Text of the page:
Be an Example, Get the Covid Shot

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JAMAICA, N.Y. - ColoradoDesk -- Today, I got the first dose of the Covid vaccine. I should have received it 4 weeks ago but passed the opportunity to do so. I blame the delay on a few people I met by chance, as well as my internal debate fueled by my insight as a physician.

For me, it was a roller coaster decision. While walking down the hospital corridor to get the vaccine 4 weeks ago, I encountered a hospital administrator. After we exchanged pleasantries, he asked, "What are you up to this morning?" "Going to get the Covid vaccine," I told him. Leaning in close as if he did not want anybody else to hear, he said, "Do you believe them? I do not." "Listen, doctor," he continued, "you better buy AstraZeneca stock; it is going to get approval soon." Then, he was on his way.

Right there and then, I changed my mind about getting the vaccine. Instead of walking toward the vaccination room, I turned around, walked into the doctor's lounge, and grabbed some bananas and a couple of small red apples that were put out for breakfast.

Two doctors were in the lounge when I entered. I asked them if they had gotten the Covid shot. One of them lifted his left arm to show me his band-aid.

"I got mine a couple of minutes ago," he said. "I fear getting the shot," I admitted. "Come on, now," he said to me, "you know us Africans! When we were small children, our mothers dragged us to the doctors to be vaccinated. And they did so without asking any questions, without knowing what was in the vaccines, and nothing happened to us. Go get it." Since he was convincing and because I admired him as a friend and colleague, I promised that I would go and get the vaccine immediately.

With my banana and two small red apples in my pockets, I walked towards the vaccination room. Two women were waiting for patients when I came in. One was the vaccine inoculator, and the other was handing out paperwork. Briefly, I asked myself, "Am I lucky to be the only person here? Or are others skeptical as well?" Both women looked at me quizzically.

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"I am here for the Covid vaccine," I said to them. Across a small desk, three or four papers were handed to me to read and sign. Maybe I should have, but I did not consider signing consent forms before the shot. Nobody on television—not the commentators, not the infectious disease experts, not even Dr. Fauci—talked about signing consent papers. This piece of advice may look trivial, but it turned me away from getting the vaccine the first time it was offered to me. To the disappointment of the two women, and indeed to my disappointment, I left. I told them I was taking the papers home to carefully read before getting the shot. But really, I was looking for an excuse not to get vaccinated, and this scenario presented a perfect opportunity for me not to do so.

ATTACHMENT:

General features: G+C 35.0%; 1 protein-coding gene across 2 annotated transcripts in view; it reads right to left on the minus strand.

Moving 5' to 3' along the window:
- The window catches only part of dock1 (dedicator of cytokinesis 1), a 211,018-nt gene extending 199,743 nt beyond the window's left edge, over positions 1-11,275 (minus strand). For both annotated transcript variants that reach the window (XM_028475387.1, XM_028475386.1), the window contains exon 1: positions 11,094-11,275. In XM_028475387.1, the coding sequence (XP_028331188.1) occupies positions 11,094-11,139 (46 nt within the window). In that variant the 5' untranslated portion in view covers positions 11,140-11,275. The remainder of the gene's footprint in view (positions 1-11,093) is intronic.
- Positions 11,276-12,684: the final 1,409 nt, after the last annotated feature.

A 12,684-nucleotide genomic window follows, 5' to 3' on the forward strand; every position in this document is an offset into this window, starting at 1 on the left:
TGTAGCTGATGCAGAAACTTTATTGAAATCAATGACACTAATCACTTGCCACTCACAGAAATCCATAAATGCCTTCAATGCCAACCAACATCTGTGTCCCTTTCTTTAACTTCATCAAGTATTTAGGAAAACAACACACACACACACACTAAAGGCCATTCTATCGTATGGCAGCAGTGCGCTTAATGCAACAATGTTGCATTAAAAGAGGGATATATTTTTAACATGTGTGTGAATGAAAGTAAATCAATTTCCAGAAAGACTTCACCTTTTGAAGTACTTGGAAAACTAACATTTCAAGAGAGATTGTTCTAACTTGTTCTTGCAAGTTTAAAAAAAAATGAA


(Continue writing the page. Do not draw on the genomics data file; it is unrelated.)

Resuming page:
A week passed, and another week passed, and I still had not looked at the papers. One morning as I drove into a parking space at my pediatric office building, another physician, a 70-year internist, was arriving at the same time.

"Did you get the vaccine," I asked him.

"Yes, I did," he answered. "I work in a nursing home, and it is mandatory I get it. But I was sick afterward. It is a bad vaccine. I should not have gotten it." "It could be because you had a Covid infection months ago," I reminded him. "Perhaps, but let me tell you, it is not a good vaccine," he repeated.

The internist's personal experience got me thinking in another direction. I wanted to know if I had contracted a Covid infection in the past without even realizing it. I wanted to do a blood test to determine if had antibodies against the Covid virus. After all, what was the point of getting the vaccine if I had natural immunity, I wondered? At least, let me know what I have before I receive any shot.

It took me one week to obtain a Covid antibody test. "Oh my God…I do not have any antibodies," I thought as soon as I saw the results. I was like a sitting duck waiting for the virus. With all the children I see in my practice, and with all their parents that come with them, it is just a matter of time before I get attacked by the virus. What a motivating factor for me to get vaccinated. Also, when I told my son about how I was trying so hard to slink off from getting the shot, he exclaimed in disbelief, "What Dad? You should at least get it to show an example."

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Pictures of famous people getting the shots in public were only transitory motivating for me. But my son's words sunk in—I needed to be an example. Rushing against the virus, I called and scheduled to be vaccinated at one of the Connecticut hospitals where I hold privileges. There, today, as shown in this picture, I got my first Covid shot—the Moderna one. Like other patients who had the shot that day, I waited for 15 minutes. Nothing happened. Everybody else was okay. The shot itself was not painful, but my left arm was sore and heavy for 48 hours. People have different experiences with the shot. But from my experience, I think it is a good shot. So, I think people should get it when they can unless they have a medical reason not to. I am eager to get my second shot in 28 days.

If you like this personal account, please donate to a nonprofit organization that reaches seniors in my hometown. You can also purchase my childhood memoirs about the Nigerian civil war or my book on how I lost thirty pounds.

Source: Anselm Chike Anyoha MD
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